Sftef a Journey of 7,500 miles. He
took the bones back to the museum.
Where you may see them mounted to?
day. He bought the rusks from the
ivory traders and fixed them on the
skeleton, and the book he wrote about
bis find is still a text book among the
mammoth miners of our day.
Workers in porcelain factories art
literally baked, but by some miracle ol
use and wont they remain sufficient!)
underdone to live. At least If they are
not quite baked they endure a stronger
heat than that which browns the Sun
day sirloin. The furnaces wherein
porcelain Is finished are kept at the
fiercest beat used in any Industry. A
chain of workmen, their heads and
bodies swathed in fireproof garments,
take the finished pieces from the fire
one at a time and pass them to the
cooling room. The man at the head
of this chain?he who stands nearest
the furnace?can work in only five
minute shifts. In his interims of rest
he lies on a mattress drinking glass
after glass of ice water from the hands
of a small boy. At lunchtlme all about
the chain of men steaks grill.?Cincin?
In April the Lapp lets his reindeer
loose to wander as they please, and
when the mosquitoes begin to abound,
about midsummer, he collects his herd
simply by catching one deer, fitting it
with a bell and' trusting to instinct,
which leads the animals to gather into
herds for protection against the mos?
quitoes, to do the rest. In a cool sum?
mer, when mosquitoes are few, this
Instinct does not come into play, and
It is almost impossible to bring the
The Creditor's Letter.
Here is nn interesting letter received
by a well known English tailor In rc
ply to a "final" application for settle?
ment of a long outstanding account: "1
have much pleasure In informing you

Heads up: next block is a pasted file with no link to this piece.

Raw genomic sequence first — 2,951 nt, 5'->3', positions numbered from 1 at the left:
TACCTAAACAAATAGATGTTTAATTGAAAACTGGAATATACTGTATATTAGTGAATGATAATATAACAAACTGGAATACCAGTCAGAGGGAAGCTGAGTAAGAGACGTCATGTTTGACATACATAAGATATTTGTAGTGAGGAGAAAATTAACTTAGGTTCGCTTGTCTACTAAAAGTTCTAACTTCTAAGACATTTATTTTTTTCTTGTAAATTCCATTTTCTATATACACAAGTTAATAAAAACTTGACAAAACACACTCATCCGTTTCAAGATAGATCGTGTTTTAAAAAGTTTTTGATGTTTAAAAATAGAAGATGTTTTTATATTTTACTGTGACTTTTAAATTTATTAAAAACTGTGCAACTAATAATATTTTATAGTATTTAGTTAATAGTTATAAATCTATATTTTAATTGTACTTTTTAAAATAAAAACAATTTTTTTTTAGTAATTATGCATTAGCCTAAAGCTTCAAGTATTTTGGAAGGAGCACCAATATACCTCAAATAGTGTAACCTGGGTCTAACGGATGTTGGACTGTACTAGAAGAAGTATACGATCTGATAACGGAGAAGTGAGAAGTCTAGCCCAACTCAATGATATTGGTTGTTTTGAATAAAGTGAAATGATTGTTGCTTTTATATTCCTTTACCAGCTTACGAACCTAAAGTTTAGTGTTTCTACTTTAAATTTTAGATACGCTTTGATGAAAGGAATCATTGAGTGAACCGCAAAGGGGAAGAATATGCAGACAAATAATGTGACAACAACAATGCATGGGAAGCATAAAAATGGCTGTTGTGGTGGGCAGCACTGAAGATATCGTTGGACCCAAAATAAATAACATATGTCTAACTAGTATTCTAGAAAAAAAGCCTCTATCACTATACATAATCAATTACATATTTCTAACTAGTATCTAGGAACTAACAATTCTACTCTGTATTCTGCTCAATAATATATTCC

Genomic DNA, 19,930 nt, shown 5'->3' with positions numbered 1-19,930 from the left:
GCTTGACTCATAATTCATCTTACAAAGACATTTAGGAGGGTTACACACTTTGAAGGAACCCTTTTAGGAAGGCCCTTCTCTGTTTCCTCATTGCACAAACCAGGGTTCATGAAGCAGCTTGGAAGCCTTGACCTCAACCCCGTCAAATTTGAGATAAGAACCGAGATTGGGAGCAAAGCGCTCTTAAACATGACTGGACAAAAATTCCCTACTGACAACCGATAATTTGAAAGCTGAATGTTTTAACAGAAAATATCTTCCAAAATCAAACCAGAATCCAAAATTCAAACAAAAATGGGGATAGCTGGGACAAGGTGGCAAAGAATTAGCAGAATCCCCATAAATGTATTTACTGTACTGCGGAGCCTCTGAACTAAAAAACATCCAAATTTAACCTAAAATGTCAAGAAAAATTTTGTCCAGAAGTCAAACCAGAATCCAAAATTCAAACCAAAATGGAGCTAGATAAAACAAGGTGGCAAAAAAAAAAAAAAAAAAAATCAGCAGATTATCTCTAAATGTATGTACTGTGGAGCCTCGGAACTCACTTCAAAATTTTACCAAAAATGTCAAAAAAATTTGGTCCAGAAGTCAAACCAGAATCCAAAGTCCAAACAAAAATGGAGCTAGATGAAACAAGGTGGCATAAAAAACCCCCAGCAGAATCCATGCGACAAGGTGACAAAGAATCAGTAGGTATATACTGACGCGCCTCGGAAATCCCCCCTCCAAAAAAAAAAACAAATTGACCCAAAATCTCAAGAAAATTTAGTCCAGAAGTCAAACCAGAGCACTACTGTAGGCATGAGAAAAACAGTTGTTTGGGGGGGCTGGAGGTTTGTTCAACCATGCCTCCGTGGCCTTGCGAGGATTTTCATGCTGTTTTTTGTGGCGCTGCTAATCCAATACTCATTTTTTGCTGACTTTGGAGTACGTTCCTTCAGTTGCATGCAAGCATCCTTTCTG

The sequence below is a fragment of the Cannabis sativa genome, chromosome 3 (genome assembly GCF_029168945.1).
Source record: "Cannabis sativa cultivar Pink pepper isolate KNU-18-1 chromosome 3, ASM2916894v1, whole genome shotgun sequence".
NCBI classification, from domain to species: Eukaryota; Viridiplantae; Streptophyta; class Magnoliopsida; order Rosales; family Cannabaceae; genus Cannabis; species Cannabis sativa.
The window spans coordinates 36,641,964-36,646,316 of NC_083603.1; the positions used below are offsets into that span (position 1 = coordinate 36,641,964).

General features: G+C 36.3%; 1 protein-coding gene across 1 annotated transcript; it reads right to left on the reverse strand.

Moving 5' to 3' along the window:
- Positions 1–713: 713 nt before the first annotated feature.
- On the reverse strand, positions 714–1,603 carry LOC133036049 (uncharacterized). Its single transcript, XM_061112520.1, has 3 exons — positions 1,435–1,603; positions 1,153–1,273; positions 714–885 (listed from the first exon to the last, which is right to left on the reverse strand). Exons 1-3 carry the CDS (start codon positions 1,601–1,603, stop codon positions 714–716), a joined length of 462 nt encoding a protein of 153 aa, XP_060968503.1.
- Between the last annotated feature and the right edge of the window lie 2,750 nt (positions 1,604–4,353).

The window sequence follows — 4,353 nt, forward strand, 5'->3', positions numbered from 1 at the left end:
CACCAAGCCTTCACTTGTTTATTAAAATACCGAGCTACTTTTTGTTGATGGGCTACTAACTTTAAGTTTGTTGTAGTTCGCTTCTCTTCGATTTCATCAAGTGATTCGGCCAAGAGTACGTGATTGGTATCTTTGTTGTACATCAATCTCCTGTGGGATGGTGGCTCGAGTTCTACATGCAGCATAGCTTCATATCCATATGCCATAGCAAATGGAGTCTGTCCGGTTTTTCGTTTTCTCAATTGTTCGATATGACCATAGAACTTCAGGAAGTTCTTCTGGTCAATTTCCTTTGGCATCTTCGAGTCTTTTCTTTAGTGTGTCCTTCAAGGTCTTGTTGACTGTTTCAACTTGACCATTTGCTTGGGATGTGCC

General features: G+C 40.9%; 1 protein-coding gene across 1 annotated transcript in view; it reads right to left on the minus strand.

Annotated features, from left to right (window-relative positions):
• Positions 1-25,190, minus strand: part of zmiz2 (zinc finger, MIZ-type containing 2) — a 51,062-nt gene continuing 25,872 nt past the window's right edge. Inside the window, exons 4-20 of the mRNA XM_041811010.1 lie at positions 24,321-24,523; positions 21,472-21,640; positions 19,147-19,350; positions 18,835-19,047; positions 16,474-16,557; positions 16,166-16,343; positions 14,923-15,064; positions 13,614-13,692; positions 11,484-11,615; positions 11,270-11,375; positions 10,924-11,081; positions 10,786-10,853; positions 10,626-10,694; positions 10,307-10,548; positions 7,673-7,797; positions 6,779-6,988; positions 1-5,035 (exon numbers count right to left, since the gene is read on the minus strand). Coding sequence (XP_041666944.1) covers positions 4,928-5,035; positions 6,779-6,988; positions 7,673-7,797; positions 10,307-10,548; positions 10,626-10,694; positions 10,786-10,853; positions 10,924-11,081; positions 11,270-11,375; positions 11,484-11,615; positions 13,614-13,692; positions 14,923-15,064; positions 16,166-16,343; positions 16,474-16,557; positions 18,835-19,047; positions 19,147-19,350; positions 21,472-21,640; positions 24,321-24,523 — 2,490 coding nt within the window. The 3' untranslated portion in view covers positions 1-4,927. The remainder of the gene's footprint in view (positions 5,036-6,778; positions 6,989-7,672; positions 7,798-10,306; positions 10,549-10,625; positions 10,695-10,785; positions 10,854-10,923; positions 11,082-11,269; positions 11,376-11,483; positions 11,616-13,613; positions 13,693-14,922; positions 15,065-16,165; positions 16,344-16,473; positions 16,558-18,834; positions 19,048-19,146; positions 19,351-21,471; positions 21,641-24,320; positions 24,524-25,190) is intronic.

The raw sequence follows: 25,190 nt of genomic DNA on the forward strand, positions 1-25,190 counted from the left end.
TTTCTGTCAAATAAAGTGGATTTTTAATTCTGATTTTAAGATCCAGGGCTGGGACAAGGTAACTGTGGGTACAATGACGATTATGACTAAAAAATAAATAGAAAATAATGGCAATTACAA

that I have placed you on the list of
my creditors, your number on the roll
being 108. In view <?t* your name np
peering so far down my list ami in
COtninon fairness to my other creditors
who have la-en on my books now for
some considerable time, I am afraid 1
cannot hold out the slightest hope of
the 'early' settlement which you ask
for. I think It will bo well, therefore,
if yon discontinue forwarding your
frequent 'reminders.' which can do no
possible good and which are a eon
slant source of annoyance to me."?
Donald Cherry, a nine-year-old
white boy, accidentally killed William
Dnntsder, a negro boy in Orangeburg
THE GREEN MORAY.
A Savage and Voracious Eel Found In
The experienced sea fisherman takes
care to kill every large couger eel as
soon as it is brought Into the boat. The
conger has not only extraordinary Jaw
power?It can triturate shellfish, shells
and nil-but is also so abominably nn
tive that the fisherman's opinion 01 it
coincides with that held of the Indian
by the western plainsman, "No good
conger except dead conger."
Ugly and savage brute as the conger
Is, it is a lamb compared with its rela?
tive, the green moray of Bermudian
waters. This great eel is of an un?
naturally brilliant green and has an
eye which is the very epitome of In?
tense and malignant ferocity. It is
voracious and savage beyond words.
The negro boatmen have such a holy
horror of it that they absolutely re?
fuse to allow a moray into the boat.
An acquaintance of the writer, a ma?
rine officer, fishing in a small boat off
Bermuda, hooked one of these fish, but
as soon as his boatman saw the hid?
eous head above the water he whipped
out his knife and made to cut the line.
The officer shouted to him to stop, but
had to threaten to throw the man
overboard before he would put up his
knife. When the great eel was pulled
over the side the negro went absolute?
ly ashy with fright As for the moray.
no sooner was it in the boat than it
doubled upon itself, and Its jaws met
with a clash In its own side, cutting
out a chunk of white flesh as neatly
as a scoop would cu^ cheese. That
was enough for the officer. He picked